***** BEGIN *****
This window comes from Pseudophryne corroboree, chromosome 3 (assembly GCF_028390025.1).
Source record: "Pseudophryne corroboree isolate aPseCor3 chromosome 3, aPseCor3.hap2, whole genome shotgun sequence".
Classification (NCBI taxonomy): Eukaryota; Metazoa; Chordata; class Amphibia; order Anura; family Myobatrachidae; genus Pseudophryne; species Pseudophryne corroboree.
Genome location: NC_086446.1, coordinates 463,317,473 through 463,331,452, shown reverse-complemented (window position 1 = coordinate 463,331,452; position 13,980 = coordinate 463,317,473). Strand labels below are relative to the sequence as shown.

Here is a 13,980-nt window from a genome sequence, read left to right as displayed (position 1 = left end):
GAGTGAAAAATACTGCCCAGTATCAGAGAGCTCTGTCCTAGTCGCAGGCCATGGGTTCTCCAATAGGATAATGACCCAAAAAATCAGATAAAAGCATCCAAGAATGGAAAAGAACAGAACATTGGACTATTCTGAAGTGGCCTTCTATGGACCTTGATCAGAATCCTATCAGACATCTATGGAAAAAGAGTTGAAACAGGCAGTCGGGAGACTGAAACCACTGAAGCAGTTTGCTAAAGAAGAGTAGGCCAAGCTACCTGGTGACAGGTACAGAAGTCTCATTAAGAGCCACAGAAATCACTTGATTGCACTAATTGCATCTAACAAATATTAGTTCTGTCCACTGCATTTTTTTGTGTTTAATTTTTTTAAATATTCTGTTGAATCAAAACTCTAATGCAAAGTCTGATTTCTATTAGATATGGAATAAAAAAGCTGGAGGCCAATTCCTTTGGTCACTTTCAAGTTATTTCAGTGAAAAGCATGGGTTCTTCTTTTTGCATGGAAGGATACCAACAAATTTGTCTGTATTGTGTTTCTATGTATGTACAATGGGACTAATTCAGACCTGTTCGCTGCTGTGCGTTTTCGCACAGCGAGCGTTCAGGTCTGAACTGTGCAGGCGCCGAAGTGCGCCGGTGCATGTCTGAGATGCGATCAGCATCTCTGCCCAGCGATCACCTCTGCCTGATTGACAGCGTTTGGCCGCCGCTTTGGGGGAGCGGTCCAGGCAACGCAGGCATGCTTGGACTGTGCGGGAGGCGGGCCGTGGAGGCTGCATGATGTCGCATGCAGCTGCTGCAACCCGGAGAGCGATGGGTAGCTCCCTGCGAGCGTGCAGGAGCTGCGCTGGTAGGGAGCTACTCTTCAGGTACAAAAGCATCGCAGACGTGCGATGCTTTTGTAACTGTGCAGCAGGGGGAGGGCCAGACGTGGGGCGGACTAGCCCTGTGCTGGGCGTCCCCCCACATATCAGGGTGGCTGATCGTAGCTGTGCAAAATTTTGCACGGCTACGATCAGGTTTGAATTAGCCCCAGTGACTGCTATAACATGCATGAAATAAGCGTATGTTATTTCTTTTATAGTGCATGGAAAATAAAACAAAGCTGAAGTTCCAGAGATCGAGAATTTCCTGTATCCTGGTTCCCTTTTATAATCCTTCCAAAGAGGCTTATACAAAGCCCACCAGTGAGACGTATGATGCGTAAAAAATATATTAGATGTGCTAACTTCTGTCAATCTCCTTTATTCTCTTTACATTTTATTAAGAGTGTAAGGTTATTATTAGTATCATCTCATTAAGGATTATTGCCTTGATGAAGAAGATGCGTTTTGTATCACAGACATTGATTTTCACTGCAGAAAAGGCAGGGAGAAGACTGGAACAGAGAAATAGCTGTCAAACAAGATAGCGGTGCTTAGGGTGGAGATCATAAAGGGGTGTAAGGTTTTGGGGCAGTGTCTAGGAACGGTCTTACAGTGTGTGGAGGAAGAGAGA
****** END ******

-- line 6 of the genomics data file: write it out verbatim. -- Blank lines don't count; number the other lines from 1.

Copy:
GAGTGAAAAATACTGCCCAGTATCAGAGAGCTCTGTCCTAGTCGCAGGCCATGGGTTCTCCAATAGGATAATGACCCAAAAAATCAGATAAAAGCATCCAAGAATGGAAAAGAACAGAACATTGGACTATTCTGAAGTGGCCTTCTATGGACCTTGATCAGAATCCTATCAGACATCTATGGAAAAAGAGTTGAAACAGGCAGTCGGGAGACTGAAACCACTGAAGCAGTTTGCTAAAGAAGAGTAGGCCAAGCTACCTGGTGACAGGTACAGAAGTCTCATTAAGAGCCACAGAAATCACTTGATTGCACTAATTGCATCTAACAAATATTAGTTCTGTCCACTGCATTTTTTTGTGTTTAATTTTTTTAAATATTCTGTTGAATCAAAACTCTAATGCAAAGTCTGATTTCTATTAGATATGGAATAAAAAAGCTGGAGGCCAATTCCTTTGGTCACTTTCAAGTTATTTCAGTGAAAAGCATGGGTTCTTCTTTTTGCATGGAAGGATACCAACAAATTTGTCTGTATTGTGTTTCTATGTATGTACAATGGGACTAATTCAGACCTGTTCGCTGCTGTGCGTTTTCGCACAGCGAGCGTTCAGGTCTGAACTGTGCAGGCGCCGAAGTGCGCCGGTGCATGTCTGAGATGCGATCAGCATCTCTGCCCAGCGATCACCTCTGCCTGATTGACAGCGTTTGGCCGCCGCTTTGGGGGAGCGGTCCAGGCAACGCAGGCATGCTTGGACTGTGCGGGAGGCGGGCCGTGGAGGCTGCATGATGTCGCATGCAGCTGCTGCAACCCGGAGAGCGATGGGTAGCTCCCTGCGAGCGTGCAGGAGCTGCGCTGGTAGGGAGCTACTCTTCAGGTACAAAAGCATCGCAGACGTGCGATGCTTTTGTAACTGTGCAGCAGGGGGAGGGCCAGACGTGGGGCGGACTAGCCCTGTGCTGGGCGTCCCCCCACATATCAGGGTGGCTGATCGTAGCTGTGCAAAATTTTGCACGGCTACGATCAGGTTTGAATTAGCCCCAGTGACTGCTATAACATGCATGAAATAAGCGTATGTTATTTCTTTTATAGTGCATGGAAAATAAAACAAAGCTGAAGTTCCAGAGATCGAGAATTTCCTGTATCCTGGTTCCCTTTTATAATCCTTCCAAAGAGGCTTATACAAAGCCCACCAGTGAGACGTATGATGCGTAAAAAATATATTAGATGTGCTAACTTCTGTCAATCTCCTTTATTCTCTTTACATTTTATTAAGAGTGTAAGGTTATTATTAGTATCATCTCATTAAGGATTATTGCCTTGATGAAGAAGATGCGTTTTGTATCACAGACATTGATTTTCACTGCAGAAAAGGCAGGGAGAAGACTGGAACAGAGAAATAGCTGTCAAACAAGATAGCGGTGCTTAGGGTGGAGATCATAAAGGGGTGTAAGGTTTTGGGGCAGTGTCTAGGAACGGTCTTACAGTGTGTGGAGGAAGAGAGA